vdv is awesome! I was getting that same error and now I understand why. Now that I understand the reason, I am glad for it. In the past, if you forgot to clean out your snapshots before expanding a disk, you would revert to an earlier snapshot. That was really bad! It would be nice if the error message said ‘you must clean out your snap shots’ instead of ‘general error’ – but hay, I will take it!

  3. Petr 14 years ago

    You saved a lot time. Thanks for the nice manual – it went smoothly on my laptop.

  4. R1440_CO 14 years ago

    If you are using Windows 2008, you can simply edit the disk and make it larger in VMWare.

    Start the server, go into disk management, and extend the C volume to the extra disk! Done. One nice thing about 2008 server.

  5. Paul Evans 14 years ago

    Thanks for an insightful post, Michael. Judging by the activity on the comments, you have seeded a lively community around this topic.

    You should download and try fatVM http://www.gudgud.com/fatvm

    fatVM is a reliable, robust, and safe, 1-click solution for extending the C drive of your VMware Fusion or Workstation virtual disk that is becoming full.
    * It provides a simple, intuitive, interface and a reliable process that hides the technical complexity of extending a virtual disk.
    * It is robust because it can extend virtual disks having snapshots and clones.
    * It is safe because it preserves your original disk, which remains available to you for when the need ever arises.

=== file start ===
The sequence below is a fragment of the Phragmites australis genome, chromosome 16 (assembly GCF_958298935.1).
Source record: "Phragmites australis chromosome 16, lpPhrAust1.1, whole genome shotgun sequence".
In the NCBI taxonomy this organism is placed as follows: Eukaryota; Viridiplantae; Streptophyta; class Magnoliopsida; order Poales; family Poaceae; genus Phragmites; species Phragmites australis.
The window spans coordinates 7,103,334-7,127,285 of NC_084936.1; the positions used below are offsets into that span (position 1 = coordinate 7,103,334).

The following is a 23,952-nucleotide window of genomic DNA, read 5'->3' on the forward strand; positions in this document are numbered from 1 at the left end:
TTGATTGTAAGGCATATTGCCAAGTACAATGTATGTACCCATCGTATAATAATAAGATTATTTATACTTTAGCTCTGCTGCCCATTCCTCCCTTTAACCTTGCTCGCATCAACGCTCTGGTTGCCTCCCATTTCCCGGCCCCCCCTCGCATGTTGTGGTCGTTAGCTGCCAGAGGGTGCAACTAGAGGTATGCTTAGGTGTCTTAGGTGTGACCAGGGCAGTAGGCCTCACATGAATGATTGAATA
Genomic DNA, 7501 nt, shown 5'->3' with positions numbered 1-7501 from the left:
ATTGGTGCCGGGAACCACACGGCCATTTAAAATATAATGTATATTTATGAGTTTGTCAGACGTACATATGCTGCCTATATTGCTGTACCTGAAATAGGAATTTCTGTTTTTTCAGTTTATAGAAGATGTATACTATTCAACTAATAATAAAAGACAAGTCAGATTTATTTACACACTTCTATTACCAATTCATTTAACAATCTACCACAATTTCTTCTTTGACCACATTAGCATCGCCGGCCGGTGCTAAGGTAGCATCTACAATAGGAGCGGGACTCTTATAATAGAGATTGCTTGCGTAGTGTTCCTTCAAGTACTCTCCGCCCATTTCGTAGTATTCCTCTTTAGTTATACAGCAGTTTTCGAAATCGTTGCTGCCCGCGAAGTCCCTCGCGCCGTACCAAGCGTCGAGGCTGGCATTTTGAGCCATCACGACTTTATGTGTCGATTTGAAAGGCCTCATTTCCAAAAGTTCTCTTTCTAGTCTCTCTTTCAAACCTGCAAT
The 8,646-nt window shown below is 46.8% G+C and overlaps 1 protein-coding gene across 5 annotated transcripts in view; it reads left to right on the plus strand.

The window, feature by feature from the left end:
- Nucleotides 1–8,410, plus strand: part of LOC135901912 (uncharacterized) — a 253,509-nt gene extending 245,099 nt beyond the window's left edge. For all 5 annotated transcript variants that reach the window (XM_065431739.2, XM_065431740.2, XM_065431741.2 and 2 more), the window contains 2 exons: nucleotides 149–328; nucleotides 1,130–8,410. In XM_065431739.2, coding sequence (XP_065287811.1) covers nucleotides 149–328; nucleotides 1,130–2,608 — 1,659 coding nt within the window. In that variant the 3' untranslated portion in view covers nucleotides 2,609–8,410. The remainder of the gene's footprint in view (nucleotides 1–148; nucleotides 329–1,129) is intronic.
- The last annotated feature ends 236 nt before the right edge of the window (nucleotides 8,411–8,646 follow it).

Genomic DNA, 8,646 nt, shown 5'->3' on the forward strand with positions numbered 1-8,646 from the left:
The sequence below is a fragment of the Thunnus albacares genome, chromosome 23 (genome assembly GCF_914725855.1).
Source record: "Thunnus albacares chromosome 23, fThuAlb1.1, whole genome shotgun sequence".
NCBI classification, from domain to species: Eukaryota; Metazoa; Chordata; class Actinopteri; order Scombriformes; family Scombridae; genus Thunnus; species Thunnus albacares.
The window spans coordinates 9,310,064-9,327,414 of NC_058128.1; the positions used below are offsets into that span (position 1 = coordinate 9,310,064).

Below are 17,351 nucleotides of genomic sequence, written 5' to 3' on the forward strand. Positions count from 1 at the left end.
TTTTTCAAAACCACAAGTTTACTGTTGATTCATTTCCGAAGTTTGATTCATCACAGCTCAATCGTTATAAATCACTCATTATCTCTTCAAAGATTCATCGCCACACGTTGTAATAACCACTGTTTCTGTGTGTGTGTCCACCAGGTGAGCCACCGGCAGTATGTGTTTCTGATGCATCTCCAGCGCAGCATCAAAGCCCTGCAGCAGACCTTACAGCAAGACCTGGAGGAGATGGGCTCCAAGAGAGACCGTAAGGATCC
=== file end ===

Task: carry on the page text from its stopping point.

6. Stefano Frassi 13 years ago

    Thanks for your post, i resolved my disk full problem with these sw: VMware Virtual Disk Manager Utility (resize the vmdk) and partition wizard (resize my OS partition)

    ps: my config:
    vmware Server console 1.0.1 and vmdk os windows 2000 pro


  7. svdb 13 years ago


    vmware-vdiskmanager works great.

  8. Robert 13 years ago

    After using the vmware script to “Grod” the virtual disks in my GSX environment, I used the built in “Diskpart” utility to extend the non system volumes.

  9. Robert 13 years ago

    sorry for the fat finger, meant to type grow, not grod!

  10. Luis 13 years ago

    Thanks, saved me a lot of time.

  11. Chaan 13 years ago

    the vmware cmd line tool is a joke. The Aomei Partition assistant 3.0 has a disk extender tool that does it in seconds. Tried all sorts of tools before this one did exactly what I wanted it to which was extend the system partition without data loss, just drag the slider to have unallocated extended and et viola!!

  12. Logi 13 years ago

    Guys – This is very simple.

    First shutdown the machine, edit the virtual disk to be larger. Start the machine, go into computer management under administrative tools, right click on the volume you want to extend, press “extend”, follow the instructions and you’re done in 5 minutes.

  13. Jimi Sweden 12 years ago


    To clarify the Comment by R1440_CO

    If you edit disksize in ESXi when the windows 2008 server is running you will have to reboot the windows 2008 server before you can extend the volume in “Disk Management”


  14. vogelbsj 12 years ago

    I run virtual machine for XP Pro and have resized virtual disk.
    When I run admin tools I see the extra disk as a separate volume and don’t see the extend option on either the whole disk or individual volumes.

    any thoughts?

  15. Genaro Giangan 12 years ago

    You can’t expand system disk on your VM if you have snapshots. It will grayed out the Disk provisioning option. Delete all the snapshots and it all works!

  16. IVA Advice 11 years ago

    Problem solved, I also removed all snapshots